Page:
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MailTribune.com
  • LETTERS TO THE EDITOR

  • Regarding the Feb. 1 article "Guilty plea in a fatal crash," the at-fault driver Leta Jean Schroeder was a homicide in progress. Schroeder used amphetamines, opiates and oxycodone, then chose to get behind the wheel of a vehicle. In her impaired state she drove recklessly, crashing into a vehicle, killing one man and severely injuring others including brain injuries, and then ran from the scene.
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  • Regarding the Feb. 1 article "Guilty plea in a fatal crash," the at-fault driver Leta Jean Schroeder was a homicide in progress. Schroeder used amphetamines, opiates and oxycodone, then chose to get behind the wheel of a vehicle. In her impaired state she drove recklessly, crashing into a vehicle, killing one man and severely injuring others including brain injuries, and then ran from the scene.
    The newspaper published a photo of Schroeder hugging her attorney. The newspaper felt it important to state in large bold red print that the suspect will carry this forward with her the rest of her life. What about the victims? Schroeder did this intentionally with no regard to others. She killed a young man on his way to work, and caused lifelong injuries to three others.
    Can you imagine how the real victims feel, reading this article about "poor" Leta while the real victims received a cursory mention. The coverage diminished this crime and portrayed the guilty driver as the victim.
    You want to write an article? Write it about the victims of this perfectly preventable crime. — Ralph Nelson, chapter president, Southern Oregon MADD
    I have had increasing trouble understanding the recent debates about "gun violence," since there are at least two separate and unrelated issues in play.
    First is the use of guns in commission of a crime. The answer to this is easy — require a mandatory 20-year sentence for the use of a firearm in the commission of any felony. If during a felony you offer to kill the victim by showing a firearm, you go to jail for a long time. Seems obvious to me, but Congress has not had the heart to enact it.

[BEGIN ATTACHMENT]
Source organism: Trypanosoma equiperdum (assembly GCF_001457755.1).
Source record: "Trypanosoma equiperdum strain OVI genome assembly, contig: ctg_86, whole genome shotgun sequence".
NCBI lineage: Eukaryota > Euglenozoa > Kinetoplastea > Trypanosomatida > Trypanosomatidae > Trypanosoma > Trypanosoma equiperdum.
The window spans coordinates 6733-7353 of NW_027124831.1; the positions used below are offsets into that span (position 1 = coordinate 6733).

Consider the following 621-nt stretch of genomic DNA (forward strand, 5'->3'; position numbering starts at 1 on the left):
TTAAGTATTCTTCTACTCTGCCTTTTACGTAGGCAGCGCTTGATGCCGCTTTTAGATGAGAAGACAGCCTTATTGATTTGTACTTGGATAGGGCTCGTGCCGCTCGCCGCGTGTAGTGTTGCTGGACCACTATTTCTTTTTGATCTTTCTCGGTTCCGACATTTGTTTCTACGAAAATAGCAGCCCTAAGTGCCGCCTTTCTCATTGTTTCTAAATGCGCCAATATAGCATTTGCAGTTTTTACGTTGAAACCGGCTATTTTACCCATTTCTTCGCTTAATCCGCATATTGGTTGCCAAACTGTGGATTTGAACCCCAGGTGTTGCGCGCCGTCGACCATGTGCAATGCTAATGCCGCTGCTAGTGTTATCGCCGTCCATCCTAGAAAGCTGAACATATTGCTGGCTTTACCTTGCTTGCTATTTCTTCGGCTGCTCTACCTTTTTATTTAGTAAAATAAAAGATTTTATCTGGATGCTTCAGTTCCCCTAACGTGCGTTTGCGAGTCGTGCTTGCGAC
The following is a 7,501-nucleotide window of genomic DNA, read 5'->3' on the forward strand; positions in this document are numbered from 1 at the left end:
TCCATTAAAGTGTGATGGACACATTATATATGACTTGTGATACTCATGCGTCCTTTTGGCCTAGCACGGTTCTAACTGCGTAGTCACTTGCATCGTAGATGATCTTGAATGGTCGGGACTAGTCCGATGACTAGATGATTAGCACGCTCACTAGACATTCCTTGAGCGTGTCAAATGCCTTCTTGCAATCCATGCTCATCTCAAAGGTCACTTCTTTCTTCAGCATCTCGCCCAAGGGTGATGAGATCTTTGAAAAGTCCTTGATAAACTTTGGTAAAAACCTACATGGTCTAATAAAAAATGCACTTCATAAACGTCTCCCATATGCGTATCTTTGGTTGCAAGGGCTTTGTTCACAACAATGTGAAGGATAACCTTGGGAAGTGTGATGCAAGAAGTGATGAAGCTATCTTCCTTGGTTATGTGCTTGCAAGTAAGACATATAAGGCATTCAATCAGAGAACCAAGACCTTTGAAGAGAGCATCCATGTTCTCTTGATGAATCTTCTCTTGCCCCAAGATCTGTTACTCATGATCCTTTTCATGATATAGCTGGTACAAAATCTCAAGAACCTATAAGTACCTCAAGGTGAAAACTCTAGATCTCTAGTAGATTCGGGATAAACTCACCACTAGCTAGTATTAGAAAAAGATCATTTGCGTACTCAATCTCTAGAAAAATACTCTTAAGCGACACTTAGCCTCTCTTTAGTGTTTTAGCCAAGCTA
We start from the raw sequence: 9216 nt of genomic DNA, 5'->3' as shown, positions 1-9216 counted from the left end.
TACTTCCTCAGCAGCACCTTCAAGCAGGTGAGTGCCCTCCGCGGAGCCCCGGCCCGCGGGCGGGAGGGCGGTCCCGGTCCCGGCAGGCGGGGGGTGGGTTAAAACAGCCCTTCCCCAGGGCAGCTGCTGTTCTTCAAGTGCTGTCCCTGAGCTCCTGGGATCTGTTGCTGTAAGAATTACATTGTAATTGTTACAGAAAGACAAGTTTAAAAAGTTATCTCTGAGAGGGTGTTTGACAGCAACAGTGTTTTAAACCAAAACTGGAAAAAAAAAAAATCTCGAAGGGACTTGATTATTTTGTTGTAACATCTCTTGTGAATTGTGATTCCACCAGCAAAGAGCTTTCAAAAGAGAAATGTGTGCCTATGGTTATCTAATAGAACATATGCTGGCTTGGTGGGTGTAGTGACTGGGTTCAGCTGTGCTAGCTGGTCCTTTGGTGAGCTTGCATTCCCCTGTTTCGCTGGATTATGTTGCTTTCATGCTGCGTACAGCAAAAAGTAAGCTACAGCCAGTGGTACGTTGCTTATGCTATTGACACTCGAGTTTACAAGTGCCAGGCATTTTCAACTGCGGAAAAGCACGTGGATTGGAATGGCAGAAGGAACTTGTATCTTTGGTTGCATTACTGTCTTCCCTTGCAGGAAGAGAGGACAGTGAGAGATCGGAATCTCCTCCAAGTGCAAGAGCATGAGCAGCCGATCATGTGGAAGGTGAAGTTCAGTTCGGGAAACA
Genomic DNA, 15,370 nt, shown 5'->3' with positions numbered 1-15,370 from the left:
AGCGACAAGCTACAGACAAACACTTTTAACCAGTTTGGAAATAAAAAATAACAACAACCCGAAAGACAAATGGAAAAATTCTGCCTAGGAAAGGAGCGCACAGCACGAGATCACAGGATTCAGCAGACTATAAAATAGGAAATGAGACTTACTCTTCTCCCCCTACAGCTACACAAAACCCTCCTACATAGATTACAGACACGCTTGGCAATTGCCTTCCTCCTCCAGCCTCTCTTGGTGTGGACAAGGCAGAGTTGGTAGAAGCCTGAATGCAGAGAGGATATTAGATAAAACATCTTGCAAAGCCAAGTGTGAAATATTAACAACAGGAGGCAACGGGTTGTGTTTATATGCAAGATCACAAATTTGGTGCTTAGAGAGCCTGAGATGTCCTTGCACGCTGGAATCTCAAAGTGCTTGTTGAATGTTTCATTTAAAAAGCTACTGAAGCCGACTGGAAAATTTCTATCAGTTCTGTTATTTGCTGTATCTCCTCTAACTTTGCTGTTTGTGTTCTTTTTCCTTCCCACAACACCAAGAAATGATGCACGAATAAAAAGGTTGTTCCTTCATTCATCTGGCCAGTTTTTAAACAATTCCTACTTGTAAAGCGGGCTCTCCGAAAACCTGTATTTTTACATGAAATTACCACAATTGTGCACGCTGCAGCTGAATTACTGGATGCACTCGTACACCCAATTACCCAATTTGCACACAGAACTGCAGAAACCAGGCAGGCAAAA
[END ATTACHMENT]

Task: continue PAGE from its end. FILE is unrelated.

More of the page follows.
Second, and independent from the first, is the use of firearms by people who are mentally ill. As President Obama said, mental care should be at least as available as firearms, and it is not. Inpatient care for the mentally ill is almost nonexistent.
    Neither of these issues will be affected in the least by an "assault weapons" ban or limitation of magazine size. These measures may be desirable to prevent the citizenry from achieving parity with the government in firepower, but that is a separate debate. Let's keep our eye on the ball so the changes made affect the problem we are addressing. — Joel A. Tobias, Medford
    I have read many letters regarding the issue of guns — some very intelligent and some, well, I figured some must be sitting on their brains.
    The intelligent letter from Skip Stokes stated fact in a way that is clear if one thinks for a minute of the outcome of having assault weapons so easily available. The problem has not been having them in the hands of criminals. It has been their easy access for mentally challenged individuals that were incapable of making clear decisions of their actions.
    I have always enjoyed target shooting, but I most certainly do not feel the need for an assault weapon for target practice or to defend myself. I am feeling safer in the knowledge that we have law enforcement officers like Skip Stokes on the job. — Alene Smalley, Jacksonville
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